US weekly jobless claims rise as job market remains tight
The number of Americans filing new jobless claims increased last week but remains in a range indicating the U.S. job market remains tight even as the Federal Reserve is working to reduce labor demand in in an attempt to bring down inflation.
The state’s initial jobless claims rose 9,000 to a seasonally adjusted 225,000 for the week ended Dec. 24, the Labor Department said Thursday. Economists polled by Reuters had forecast 225,000 hits over the past week.
Application data has been volatile in recent weeks but remained well below the 270,000 threshold that economists see as a red flag for the labor market. A flurry of layoffs in the tech sector and interest-sensitive industries such as housing construction has yet to have a noticeable impact on requirements, as laid-off workers appear to move into new jobs with relative ease.
Federal Reserve Chairman Jerome Powell – the main architect of the central bank’s aggressive rate hikes to curb too-high inflation – said earlier this month that “it looks like we have a structural labor shortage.”
Indeed, the resilience of the labor market is at the heart of Fed policymakers, as the US economy has created an average of 392,000 new jobs per month this year, despite rapid rate hikes and growing fears of a recession next year. Officials believe this strength gives them enough room to raise interest rates further to bring down inflation, which, according to their preferred target, remains nearly three times above the 2% a year target, even though it recently showed signs of decline.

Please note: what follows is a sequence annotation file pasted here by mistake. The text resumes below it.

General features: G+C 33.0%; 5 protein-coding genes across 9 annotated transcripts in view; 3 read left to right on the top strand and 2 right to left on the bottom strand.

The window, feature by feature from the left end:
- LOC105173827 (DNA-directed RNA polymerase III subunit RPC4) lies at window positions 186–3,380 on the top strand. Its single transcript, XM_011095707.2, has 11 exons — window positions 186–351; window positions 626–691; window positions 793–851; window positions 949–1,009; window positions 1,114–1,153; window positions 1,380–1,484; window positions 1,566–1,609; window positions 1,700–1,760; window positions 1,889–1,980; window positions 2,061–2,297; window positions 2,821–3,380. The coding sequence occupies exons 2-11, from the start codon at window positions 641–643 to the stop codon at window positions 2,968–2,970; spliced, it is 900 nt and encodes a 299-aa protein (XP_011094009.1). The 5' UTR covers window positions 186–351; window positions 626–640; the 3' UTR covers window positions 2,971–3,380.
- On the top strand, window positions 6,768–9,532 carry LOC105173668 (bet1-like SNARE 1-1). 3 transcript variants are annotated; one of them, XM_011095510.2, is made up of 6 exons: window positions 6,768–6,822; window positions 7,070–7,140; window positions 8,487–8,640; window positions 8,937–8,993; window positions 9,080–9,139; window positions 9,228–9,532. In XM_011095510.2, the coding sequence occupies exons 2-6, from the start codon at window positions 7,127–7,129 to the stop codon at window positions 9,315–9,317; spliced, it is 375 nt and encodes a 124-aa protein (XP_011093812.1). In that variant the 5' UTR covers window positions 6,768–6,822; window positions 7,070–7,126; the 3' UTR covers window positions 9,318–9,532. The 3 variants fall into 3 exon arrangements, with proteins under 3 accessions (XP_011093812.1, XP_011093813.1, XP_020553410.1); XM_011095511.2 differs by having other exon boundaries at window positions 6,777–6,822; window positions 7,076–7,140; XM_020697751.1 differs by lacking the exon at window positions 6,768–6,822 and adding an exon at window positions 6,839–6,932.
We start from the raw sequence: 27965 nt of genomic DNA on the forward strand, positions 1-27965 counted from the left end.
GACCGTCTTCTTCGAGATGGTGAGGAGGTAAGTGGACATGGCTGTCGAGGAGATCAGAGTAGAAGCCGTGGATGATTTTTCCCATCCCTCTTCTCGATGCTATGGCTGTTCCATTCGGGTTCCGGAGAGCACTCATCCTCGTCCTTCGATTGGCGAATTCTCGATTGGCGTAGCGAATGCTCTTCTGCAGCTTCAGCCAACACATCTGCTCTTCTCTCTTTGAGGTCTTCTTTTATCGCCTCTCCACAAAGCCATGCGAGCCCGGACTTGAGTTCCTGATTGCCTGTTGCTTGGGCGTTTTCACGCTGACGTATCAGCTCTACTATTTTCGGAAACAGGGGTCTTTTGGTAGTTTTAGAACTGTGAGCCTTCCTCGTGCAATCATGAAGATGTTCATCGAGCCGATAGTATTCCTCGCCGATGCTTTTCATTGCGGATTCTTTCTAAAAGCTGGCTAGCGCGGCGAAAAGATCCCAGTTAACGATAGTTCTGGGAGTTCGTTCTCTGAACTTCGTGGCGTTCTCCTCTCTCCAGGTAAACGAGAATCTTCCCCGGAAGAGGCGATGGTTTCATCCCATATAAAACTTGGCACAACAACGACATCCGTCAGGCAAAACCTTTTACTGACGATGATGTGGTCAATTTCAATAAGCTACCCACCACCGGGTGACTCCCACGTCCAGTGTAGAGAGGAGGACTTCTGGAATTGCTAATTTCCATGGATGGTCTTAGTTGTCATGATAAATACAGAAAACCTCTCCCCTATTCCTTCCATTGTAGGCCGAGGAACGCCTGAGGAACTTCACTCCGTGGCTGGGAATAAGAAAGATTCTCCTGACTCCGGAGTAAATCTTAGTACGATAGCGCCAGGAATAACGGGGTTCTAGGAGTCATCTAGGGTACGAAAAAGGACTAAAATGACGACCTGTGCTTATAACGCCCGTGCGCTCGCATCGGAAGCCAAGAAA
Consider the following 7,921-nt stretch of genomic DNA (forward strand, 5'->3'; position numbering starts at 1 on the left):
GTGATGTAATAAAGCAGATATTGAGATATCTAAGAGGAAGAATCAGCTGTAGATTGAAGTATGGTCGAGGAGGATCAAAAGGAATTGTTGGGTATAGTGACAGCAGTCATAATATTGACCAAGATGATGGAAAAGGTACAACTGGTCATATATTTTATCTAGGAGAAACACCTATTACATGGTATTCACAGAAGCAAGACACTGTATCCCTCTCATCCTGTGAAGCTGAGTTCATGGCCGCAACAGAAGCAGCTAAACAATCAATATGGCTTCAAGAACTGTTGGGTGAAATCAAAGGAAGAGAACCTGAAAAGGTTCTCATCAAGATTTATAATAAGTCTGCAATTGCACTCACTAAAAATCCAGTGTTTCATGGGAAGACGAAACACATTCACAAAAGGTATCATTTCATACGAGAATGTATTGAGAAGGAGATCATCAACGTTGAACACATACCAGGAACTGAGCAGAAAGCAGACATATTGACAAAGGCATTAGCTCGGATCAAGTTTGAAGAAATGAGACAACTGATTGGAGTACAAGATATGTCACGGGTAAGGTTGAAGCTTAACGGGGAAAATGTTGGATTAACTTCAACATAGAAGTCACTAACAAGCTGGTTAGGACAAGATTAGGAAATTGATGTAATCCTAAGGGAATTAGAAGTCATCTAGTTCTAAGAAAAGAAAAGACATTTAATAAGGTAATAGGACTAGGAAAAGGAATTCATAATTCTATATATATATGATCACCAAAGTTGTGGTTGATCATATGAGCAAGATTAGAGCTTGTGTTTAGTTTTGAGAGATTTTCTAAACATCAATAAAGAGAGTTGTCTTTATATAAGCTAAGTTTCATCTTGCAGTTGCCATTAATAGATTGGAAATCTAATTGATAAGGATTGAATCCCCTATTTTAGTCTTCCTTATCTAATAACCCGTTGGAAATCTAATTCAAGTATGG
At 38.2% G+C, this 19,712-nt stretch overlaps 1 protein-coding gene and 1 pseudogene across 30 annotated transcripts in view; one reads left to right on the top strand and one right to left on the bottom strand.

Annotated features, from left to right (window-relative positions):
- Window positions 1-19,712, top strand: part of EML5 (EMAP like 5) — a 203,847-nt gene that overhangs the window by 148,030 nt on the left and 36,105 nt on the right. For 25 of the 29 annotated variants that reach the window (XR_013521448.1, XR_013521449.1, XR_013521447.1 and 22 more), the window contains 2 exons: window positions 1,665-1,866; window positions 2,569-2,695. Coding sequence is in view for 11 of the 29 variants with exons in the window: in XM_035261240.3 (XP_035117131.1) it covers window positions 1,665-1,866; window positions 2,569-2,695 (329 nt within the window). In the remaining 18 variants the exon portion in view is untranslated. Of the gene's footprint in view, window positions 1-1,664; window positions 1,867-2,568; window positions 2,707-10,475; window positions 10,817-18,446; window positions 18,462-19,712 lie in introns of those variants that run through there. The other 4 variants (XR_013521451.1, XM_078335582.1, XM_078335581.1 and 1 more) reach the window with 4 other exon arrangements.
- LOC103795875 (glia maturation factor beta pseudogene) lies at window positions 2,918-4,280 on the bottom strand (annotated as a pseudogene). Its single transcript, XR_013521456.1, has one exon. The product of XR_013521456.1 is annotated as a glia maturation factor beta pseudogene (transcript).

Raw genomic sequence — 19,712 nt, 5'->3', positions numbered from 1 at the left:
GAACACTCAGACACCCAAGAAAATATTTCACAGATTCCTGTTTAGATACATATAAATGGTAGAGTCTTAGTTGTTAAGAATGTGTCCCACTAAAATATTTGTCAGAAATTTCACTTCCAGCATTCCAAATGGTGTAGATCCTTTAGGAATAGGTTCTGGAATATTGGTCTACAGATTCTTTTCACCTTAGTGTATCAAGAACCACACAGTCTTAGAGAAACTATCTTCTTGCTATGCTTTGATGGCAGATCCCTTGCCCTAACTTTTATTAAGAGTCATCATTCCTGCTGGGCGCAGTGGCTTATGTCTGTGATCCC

The central bank raised rates from near zero in March to the current range of 4.25% to 4.50%, and Fed officials predict it will break the 5% mark in 2023, a level not seen since 2007.
Economists believe that companies are likely to cut hiring before layoffs. Employers are generally reluctant to lay off workers after struggling to find work during the COVID-19 pandemic.
The Claims Report showed that the number of people receiving benefits after the first week of assistance rose from 41,000 to 1.710 million in the week ending December 17.
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